Corporate Counsel Question Need for Senate Cyber Bill

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By Che Odom

April 11 — Chief corporate legal officers say a Senate bill (S. 2410) encouraging companies to get more cybersecurity experts on their boards may be overkill when consultants are available.

“If you are not in real-time work in cyber, as part of your profession, then you are behind what’s going on,” Steve Walker, general counsel of the National Association of Corporate Directors, said April 11 at an Association of Corporate Counsel meeting in New York. “It is better for a board to seek advice from an expert.”

A board member with cybersecurity expertise makes sense for a certain set of companies, such as those that provide cyber protection, but boards of most companies would benefit more from engaging with a professional adviser, Walker and others speaking at the conference said.

“It is far too specific for board members,” said George Bass, general counsel of the Wawanesa Insurance group of companies. “Having the board of directors contract with a consultant, who can be in direct contact with the board, would be better” than trying to find experts to serve on the board.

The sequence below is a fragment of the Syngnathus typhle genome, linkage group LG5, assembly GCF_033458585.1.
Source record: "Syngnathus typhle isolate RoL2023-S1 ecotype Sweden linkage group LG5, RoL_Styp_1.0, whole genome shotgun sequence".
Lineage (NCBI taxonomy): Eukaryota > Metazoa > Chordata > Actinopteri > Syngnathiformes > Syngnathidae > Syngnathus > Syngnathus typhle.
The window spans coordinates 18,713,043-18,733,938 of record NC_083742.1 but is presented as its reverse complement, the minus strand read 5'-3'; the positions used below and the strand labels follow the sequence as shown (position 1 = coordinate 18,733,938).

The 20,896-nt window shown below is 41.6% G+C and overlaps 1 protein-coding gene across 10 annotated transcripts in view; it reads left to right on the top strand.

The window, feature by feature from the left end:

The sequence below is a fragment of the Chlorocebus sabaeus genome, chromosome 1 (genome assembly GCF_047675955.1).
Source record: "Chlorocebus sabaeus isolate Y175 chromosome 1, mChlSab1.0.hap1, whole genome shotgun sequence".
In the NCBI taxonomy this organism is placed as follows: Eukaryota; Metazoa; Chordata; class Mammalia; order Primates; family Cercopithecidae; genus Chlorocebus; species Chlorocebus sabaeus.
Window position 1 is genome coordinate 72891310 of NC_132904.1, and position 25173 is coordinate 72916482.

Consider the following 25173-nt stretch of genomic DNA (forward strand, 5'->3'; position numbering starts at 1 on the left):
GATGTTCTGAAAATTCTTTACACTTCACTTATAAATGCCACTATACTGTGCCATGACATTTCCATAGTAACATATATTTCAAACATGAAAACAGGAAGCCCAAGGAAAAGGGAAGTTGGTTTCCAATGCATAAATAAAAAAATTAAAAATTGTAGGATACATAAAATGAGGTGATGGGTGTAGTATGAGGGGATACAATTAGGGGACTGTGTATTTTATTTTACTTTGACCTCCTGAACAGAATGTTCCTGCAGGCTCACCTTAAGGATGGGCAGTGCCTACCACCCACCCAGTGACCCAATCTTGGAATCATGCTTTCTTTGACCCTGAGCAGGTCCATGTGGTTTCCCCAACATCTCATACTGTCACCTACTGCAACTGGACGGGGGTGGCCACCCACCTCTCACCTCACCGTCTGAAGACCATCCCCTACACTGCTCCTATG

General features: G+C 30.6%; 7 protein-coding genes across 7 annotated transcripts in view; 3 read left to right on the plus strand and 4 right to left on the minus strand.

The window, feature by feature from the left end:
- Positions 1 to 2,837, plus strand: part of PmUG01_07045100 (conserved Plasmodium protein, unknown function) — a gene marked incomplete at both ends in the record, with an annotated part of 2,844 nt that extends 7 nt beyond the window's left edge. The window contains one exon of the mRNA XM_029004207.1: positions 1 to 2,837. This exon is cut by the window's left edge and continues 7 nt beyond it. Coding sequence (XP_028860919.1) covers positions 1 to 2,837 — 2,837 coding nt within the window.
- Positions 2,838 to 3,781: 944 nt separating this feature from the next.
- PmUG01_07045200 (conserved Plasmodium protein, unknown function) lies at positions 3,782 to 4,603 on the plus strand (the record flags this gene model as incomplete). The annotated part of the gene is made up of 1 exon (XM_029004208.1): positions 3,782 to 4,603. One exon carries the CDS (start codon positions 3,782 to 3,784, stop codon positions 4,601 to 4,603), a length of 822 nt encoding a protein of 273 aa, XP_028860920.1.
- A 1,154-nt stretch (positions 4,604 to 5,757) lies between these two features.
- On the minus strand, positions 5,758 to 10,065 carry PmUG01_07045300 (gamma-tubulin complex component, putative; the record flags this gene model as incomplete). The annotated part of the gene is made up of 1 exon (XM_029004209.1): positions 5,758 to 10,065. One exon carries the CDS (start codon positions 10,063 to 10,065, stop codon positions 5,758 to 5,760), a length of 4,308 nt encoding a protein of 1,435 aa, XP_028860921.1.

Bass added that the board also may hold in-camera sessions with the consultant, without management present.

Bipartisan Legislation

The general counsel were commenting on a bill introduced in December by Sens. Jack Reed (D-R.I.) and Susan Collins (R-Maine) that would require publicly traded companies to disclose the cybersecurity expertise of their directors . Companies also would be required to report what steps they are taking to identify or evaluate director nominees on their cybersecurity knowledge.

The goal of the legislation is to boost transparency in public companies' oversight of cybersecurity risks. Given the current state of Congress, the bill has little chances of passing despite bipartisan sponsorship.

Walker, who trains corporate boards on best practices in a range of areas, said cybersecurity is a field that changes daily, so directors should engage with professionals who are absorbed in the subject matter rather than attempt to find someone to join their ranks.

Margaret Foran, senior vice president, chief governance officer and corporate secretary of Prudential Financial Inc., suggested directors listen to their chief technology officers closely, then consult outside experts to “certify what's being said.”

To contact the reporter on this story: Che Odom in Washington at

To contact the editor responsible for this story: Yin Wilczek at

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